A Question of Belief
Atlantic Monthly, May 1 2010, $24.00
August is always hot in Venice, but police Commisario Guido Brunetti feels a different kind of heat as the tourists seem underfoot everywhere and the cop wants to escape the city with his family into the cooling mountains. The Commune employment records supervisor Toni Brusca makes a strong case that women can prove to be more deviously criminal than men; the evidence provided is the court record of a female judge who postpones cases that benefit one side.
As Brunetti ponders the allegation of misconduct on the bench, he knows he can do nothing about it though he wonders if the judge in question is skimming personal profit from the advantages she gives to one team. Since he has no play in the latest judicial corruption as Italy has become the perfect capitalist government run by sleaze and dishonesty, Brunetti begins to shut down with his vacation about to begin. Then the violent crime occurs that is in his jurisdiction so though he could sneak away on his R&R pretending not to know, Brunetti begins his investigation with a sigh.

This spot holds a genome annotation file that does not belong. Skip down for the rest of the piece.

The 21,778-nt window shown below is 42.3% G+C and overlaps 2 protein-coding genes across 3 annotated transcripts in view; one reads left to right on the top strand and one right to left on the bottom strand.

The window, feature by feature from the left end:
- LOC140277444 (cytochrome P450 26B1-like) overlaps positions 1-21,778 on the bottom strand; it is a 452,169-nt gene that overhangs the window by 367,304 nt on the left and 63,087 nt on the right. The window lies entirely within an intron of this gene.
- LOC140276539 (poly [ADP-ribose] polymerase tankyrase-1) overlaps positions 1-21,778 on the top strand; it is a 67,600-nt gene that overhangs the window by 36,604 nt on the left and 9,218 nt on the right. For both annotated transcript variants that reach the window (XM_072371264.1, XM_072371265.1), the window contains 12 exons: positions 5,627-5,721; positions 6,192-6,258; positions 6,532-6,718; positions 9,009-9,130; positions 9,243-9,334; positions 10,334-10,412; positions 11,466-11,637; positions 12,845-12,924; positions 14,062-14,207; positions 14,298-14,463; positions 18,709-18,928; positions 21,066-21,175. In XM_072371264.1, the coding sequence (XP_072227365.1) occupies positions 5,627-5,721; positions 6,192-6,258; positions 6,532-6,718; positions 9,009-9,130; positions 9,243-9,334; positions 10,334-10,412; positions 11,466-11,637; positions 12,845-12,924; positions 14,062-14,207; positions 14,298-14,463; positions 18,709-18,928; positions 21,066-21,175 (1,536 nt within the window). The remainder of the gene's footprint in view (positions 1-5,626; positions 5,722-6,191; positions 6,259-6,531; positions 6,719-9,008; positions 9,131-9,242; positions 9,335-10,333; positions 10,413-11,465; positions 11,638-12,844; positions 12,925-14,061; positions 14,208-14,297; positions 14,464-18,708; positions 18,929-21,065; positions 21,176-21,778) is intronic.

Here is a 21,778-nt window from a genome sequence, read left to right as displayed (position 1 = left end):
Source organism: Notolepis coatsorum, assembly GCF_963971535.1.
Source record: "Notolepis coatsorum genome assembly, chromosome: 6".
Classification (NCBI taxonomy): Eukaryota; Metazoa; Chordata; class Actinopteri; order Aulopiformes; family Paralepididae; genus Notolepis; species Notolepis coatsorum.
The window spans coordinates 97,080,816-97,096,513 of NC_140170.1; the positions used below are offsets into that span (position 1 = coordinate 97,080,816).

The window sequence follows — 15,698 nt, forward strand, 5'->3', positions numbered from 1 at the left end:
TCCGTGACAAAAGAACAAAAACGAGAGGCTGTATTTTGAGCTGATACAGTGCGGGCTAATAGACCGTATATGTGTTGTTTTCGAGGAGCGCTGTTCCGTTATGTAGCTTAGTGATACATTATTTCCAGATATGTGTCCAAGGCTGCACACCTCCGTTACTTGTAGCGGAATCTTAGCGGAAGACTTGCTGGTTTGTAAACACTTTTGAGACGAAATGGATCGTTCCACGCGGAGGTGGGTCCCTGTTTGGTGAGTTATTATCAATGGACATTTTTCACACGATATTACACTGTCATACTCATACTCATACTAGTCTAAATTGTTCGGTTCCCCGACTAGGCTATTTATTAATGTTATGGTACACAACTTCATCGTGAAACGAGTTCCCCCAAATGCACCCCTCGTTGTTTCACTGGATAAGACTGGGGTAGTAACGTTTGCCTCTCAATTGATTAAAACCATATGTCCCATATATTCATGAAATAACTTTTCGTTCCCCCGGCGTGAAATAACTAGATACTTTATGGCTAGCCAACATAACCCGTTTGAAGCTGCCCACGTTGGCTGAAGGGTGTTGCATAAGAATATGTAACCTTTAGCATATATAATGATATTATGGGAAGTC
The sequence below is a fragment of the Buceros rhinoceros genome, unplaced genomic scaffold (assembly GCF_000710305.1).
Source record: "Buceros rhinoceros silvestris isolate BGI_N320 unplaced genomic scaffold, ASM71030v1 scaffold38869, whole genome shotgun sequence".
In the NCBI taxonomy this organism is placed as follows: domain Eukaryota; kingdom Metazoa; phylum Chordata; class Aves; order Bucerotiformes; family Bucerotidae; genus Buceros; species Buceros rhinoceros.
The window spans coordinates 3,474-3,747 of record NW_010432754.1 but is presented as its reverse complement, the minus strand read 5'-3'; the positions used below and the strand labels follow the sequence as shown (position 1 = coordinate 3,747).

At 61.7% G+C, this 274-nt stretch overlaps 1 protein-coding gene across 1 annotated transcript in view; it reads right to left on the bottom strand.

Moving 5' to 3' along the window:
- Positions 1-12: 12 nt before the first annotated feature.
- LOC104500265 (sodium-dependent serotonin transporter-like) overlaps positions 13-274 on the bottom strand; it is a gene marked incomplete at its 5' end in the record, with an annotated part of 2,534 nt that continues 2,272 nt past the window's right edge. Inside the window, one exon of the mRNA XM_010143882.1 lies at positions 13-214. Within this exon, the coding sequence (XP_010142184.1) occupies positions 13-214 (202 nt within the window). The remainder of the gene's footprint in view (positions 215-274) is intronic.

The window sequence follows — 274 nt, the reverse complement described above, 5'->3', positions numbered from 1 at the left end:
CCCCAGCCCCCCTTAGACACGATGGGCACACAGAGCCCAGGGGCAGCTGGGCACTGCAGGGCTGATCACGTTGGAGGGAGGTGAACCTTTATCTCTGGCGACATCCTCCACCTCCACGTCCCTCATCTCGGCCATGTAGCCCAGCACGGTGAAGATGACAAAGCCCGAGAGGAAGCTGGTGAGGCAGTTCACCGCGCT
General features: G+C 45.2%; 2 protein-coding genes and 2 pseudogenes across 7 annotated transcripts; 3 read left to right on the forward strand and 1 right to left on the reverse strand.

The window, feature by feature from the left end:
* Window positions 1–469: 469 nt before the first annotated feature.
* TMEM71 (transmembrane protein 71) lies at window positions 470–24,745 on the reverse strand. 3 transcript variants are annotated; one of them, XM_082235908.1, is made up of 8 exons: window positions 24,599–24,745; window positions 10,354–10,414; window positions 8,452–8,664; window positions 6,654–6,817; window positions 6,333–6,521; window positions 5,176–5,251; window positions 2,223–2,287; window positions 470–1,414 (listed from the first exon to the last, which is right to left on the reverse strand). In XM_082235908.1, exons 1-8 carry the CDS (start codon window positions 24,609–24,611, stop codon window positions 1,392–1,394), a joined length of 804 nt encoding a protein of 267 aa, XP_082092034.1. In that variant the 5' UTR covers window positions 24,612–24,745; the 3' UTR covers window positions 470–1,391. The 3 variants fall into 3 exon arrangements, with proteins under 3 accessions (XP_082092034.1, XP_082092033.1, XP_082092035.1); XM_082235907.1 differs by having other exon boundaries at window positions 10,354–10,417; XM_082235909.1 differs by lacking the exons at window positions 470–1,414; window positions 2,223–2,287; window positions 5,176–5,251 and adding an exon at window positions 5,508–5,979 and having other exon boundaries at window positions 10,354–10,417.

Brunetti is a throwback police detective who believes in the honesty of man though overwhelmingly realizes the Internet with all its positive connectivity also provides another negative source for the powerfully corrupt to skim the system. Fast-paced with a strong cast and a powerful look at Venice and its local government, A Question of belief is a great entry as the hero struggles with what he learns about trust abused for personal gain and as immorality rules. Yet readers know that Diogenes only need to meet him to find an honest person trying to adhere to his values in a system that prefers the lowest ethical denominator.